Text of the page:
This year will mark a significant new chapter in our church. F.W. Boreham said that a pastor can never reach the peak of his effectiveness until there are those in his congregation who have never known any other pastor and cannot conceive of there ever being another. Perhaps, about now, this is true for some at Legana. Perhaps this is why there is a strong sense of synergy now between pastor and people in our church. During my recent incapacitation, I was touched by how many in our church expressed their prayers and sympathy about my difficulties. As I explained the other Sunday, perhaps this has something to do with the Lord answering my years of praying for my role as pastor that I might have greater compassion for people. The new chapter we are entering is exciting for several reasons. 
To Him the gatekeeper opens. The sheep hear His voice, and He calls His own sheep by name and leads them out.
John 10:3
Any church stands or falls on its leadership. Any shortcomings our church has had over the years, and there have been many, can be attributable to my lack of leadership capacity. But this year we are adding capacity to our church through our restructure and new staff appointments (we’ll talk more about this on Vision2020 Sunday on February 11th). As we heard back in January from Bob McKay, a church transition consultant, if we keep doing things the way we have been doing them, we will only ever be a good church. Many churches are content to be good. But there are some churches that God calls to be more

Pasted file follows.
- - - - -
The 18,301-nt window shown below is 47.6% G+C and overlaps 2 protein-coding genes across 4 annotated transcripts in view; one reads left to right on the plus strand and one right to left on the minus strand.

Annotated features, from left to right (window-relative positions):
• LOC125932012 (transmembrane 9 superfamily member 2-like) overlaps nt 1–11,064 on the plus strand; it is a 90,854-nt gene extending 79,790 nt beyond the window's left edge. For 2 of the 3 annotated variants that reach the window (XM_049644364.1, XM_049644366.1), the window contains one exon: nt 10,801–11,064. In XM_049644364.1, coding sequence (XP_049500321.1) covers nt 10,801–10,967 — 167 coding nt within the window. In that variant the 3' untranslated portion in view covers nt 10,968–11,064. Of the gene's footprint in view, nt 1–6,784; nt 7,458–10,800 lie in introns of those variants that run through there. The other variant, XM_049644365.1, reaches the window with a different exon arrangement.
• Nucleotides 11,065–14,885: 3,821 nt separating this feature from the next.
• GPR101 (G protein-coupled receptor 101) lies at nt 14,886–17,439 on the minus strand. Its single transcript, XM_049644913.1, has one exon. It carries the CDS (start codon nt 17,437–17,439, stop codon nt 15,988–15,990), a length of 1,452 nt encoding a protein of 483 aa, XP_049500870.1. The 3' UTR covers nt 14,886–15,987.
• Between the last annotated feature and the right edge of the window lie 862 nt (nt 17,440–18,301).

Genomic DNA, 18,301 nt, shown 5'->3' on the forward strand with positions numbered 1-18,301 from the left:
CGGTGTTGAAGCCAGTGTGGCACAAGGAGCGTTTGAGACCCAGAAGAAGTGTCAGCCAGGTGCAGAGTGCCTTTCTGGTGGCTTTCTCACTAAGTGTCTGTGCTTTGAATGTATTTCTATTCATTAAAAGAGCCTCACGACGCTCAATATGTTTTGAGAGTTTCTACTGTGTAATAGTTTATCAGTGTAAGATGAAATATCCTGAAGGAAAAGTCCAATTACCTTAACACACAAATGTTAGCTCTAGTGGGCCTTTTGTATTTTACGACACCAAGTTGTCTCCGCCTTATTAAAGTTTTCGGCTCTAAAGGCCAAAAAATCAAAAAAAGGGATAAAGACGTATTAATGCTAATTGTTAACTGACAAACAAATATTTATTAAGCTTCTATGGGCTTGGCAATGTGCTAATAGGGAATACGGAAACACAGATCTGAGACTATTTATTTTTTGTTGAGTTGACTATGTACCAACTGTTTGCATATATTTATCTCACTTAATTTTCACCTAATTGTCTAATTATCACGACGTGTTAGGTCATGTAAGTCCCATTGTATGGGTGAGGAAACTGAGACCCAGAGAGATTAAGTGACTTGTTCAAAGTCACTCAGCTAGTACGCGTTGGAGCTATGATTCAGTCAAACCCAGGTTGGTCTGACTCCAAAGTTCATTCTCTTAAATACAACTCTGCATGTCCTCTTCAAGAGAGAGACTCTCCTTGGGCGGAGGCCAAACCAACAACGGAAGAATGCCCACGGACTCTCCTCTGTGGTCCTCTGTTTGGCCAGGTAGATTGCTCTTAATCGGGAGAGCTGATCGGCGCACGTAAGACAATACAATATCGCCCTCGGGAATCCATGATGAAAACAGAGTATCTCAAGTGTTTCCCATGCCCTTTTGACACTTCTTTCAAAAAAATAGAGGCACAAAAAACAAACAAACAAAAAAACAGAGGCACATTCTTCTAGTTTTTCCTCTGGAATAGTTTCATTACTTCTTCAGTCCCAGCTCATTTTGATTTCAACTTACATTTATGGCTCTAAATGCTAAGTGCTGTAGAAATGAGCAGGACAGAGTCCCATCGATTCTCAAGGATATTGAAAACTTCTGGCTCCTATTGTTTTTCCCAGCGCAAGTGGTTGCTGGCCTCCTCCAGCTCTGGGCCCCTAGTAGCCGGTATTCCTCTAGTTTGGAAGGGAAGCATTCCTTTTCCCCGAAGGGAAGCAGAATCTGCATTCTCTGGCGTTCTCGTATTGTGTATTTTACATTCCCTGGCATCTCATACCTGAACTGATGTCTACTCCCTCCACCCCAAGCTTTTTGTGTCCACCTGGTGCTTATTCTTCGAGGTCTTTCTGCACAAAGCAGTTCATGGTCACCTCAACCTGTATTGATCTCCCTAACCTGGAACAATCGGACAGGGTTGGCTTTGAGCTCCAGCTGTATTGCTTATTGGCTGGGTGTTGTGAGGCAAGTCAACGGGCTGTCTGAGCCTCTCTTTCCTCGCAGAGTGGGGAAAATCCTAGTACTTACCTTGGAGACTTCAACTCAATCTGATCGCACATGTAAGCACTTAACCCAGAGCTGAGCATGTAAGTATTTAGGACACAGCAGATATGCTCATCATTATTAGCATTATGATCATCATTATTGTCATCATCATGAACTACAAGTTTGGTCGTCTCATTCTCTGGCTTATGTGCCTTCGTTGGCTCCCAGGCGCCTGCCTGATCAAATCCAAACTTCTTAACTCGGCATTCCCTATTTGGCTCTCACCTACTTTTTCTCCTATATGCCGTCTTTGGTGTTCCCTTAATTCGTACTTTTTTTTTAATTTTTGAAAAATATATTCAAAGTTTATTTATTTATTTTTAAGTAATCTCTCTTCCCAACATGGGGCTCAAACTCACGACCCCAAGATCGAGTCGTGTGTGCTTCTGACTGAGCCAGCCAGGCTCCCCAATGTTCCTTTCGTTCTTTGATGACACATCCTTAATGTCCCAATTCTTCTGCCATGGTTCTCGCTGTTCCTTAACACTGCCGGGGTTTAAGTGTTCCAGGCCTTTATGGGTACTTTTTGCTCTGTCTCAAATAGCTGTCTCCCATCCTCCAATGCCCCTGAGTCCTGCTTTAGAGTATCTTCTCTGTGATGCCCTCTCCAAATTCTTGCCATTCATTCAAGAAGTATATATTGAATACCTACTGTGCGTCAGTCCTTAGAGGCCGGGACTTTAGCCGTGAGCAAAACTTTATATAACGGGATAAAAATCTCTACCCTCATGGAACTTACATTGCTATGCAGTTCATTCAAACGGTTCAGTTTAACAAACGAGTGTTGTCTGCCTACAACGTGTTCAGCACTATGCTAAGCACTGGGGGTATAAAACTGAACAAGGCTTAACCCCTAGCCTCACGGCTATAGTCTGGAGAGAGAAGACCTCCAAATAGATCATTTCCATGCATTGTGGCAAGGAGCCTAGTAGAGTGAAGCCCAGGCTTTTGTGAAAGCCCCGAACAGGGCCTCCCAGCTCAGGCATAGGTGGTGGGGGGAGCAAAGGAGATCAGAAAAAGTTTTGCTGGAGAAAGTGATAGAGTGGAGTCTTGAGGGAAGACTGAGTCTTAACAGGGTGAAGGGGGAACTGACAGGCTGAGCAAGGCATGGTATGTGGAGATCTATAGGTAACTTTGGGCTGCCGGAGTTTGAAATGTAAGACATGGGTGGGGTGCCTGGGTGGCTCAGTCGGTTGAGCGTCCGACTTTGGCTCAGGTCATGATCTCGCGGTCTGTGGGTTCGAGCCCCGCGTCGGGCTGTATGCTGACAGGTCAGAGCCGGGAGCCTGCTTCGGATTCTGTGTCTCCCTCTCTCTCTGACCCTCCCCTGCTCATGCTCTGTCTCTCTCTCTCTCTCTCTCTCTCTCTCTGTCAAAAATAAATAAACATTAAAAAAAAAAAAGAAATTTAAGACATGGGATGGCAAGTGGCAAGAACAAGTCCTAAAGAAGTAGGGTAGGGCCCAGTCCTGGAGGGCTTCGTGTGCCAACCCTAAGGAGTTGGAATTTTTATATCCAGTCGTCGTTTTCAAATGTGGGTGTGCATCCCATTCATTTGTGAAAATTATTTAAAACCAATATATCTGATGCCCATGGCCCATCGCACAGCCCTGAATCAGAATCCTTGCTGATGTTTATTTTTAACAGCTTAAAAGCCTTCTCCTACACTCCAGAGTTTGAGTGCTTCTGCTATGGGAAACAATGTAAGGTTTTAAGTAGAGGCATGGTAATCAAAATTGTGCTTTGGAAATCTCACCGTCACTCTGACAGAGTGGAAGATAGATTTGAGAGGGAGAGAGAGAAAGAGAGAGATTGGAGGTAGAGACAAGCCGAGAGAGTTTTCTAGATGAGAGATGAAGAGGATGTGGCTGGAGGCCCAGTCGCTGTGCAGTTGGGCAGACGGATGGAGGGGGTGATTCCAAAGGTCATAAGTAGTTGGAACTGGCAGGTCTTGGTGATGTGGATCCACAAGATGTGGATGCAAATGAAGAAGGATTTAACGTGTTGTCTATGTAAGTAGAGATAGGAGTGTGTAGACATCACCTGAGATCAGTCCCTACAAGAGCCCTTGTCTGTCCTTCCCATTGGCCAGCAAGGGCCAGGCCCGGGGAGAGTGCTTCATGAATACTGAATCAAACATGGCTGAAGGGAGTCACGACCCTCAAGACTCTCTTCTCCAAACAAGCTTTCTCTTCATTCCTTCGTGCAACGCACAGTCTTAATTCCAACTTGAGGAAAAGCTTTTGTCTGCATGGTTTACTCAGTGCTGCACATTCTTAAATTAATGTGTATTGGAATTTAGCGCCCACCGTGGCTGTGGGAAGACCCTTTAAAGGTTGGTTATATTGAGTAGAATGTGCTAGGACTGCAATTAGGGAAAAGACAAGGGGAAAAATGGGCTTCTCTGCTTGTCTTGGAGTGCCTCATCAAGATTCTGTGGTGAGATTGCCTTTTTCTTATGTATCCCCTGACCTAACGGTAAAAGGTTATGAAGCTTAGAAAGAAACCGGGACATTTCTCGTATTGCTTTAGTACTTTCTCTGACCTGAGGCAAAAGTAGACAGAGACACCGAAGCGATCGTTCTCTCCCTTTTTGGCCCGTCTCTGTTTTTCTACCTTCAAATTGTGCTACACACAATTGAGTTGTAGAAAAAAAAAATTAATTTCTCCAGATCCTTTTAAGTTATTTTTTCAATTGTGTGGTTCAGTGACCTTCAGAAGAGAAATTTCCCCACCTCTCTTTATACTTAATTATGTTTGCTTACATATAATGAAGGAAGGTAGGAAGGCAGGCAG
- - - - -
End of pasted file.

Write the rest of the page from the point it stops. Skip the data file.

I understand why some churches are content to remain good. There is some pain associated with the needed changes to grow in depth and effectiveness. It means leaders have to uncomfortably grow. It means that the level of service has to grow. It means more sacrifice. It means more confronting issues rather than avoiding them. It means that we have to let go of certain things and cheer others on as they pick them. And as we heard from Bob that January night, the one who will bear the most pain will be me because it will involve me being 'uncorked' in so many different ways so that I cannot be a bottleneck to what God wants to do. This will be painful and difficult for me – but this is what it means to follow a crucified Saviour.